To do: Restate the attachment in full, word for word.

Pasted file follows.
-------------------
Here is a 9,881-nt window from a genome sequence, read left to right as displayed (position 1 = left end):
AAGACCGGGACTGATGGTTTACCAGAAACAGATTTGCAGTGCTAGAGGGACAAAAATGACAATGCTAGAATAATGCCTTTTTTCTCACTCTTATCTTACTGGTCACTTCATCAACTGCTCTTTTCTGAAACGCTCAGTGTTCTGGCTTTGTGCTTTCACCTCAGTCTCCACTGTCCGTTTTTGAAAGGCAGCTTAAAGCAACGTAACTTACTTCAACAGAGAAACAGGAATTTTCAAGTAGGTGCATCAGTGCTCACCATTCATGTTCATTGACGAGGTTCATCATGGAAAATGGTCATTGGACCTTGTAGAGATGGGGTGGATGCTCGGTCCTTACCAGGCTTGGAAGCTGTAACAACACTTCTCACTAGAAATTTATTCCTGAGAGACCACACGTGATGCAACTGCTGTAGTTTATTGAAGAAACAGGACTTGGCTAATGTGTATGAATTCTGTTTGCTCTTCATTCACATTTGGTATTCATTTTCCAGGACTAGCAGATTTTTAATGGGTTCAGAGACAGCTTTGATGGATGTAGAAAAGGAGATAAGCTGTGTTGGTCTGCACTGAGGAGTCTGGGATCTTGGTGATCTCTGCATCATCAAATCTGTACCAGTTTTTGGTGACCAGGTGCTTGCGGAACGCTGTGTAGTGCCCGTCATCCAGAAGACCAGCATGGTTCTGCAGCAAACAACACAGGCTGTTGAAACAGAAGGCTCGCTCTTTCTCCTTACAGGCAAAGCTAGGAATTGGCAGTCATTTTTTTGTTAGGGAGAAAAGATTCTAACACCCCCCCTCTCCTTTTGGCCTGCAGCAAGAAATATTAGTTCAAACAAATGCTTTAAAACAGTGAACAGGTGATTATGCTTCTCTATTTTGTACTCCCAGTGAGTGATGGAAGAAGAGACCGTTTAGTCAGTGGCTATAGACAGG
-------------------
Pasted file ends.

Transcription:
Here is a 9,881-nt window from a genome sequence, read left to right as displayed (position 1 = left end):
AAGACCGGGACTGATGGTTTACCAGAAACAGATTTGCAGTGCTAGAGGGACAAAAATGACAATGCTAGAATAATGCCTTTTTTCTCACTCTTATCTTACTGGTCACTTCATCAACTGCTCTTTTCTGAAACGCTCAGTGTTCTGGCTTTGTGCTTTCACCTCAGTCTCCACTGTCCGTTTTTGAAAGGCAGCTTAAAGCAACGTAACTTACTTCAACAGAGAAACAGGAATTTTCAAGTAGGTGCATCAGTGCTCACCATTCATGTTCATTGACGAGGTTCATCATGGAAAATGGTCATTGGACCTTGTAGAGATGGGGTGGATGCTCGGTCCTTACCAGGCTTGGAAGCTGTAACAACACTTCTCACTAGAAATTTATTCCTGAGAGACCACACGTGATGCAACTGCTGTAGTTTATTGAAGAAACAGGACTTGGCTAATGTGTATGAATTCTGTTTGCTCTTCATTCACATTTGGTATTCATTTTCCAGGACTAGCAGATTTTTAATGGGTTCAGAGACAGCTTTGATGGATGTAGAAAAGGAGATAAGCTGTGTTGGTCTGCACTGAGGAGTCTGGGATCTTGGTGATCTCTGCATCATCAAATCTGTACCAGTTTTTGGTGACCAGGTGCTTGCGGAACGCTGTGTAGTGCCCGTCATCCAGAAGACCAGCATGGTTCTGCAGCAAACAACACAGGCTGTTGAAACAGAAGGCTCGCTCTTTCTCCTTACAGGCAAAGCTAGGAATTGGCAGTCATTTTTTTGTTAGGGAGAAAAGATTCTAACACCCCCCCTCTCCTTTTGGCCTGCAGCAAGAAATATTAGTTCAAACAAATGCTTTAAAACAGTGAACAGGTGATTATGCTTCTCTATTTTGTACTCCCAGTGAGTGATGGAAGAAGAGACCGTTTAGTCAGTGGCTATAGACAGG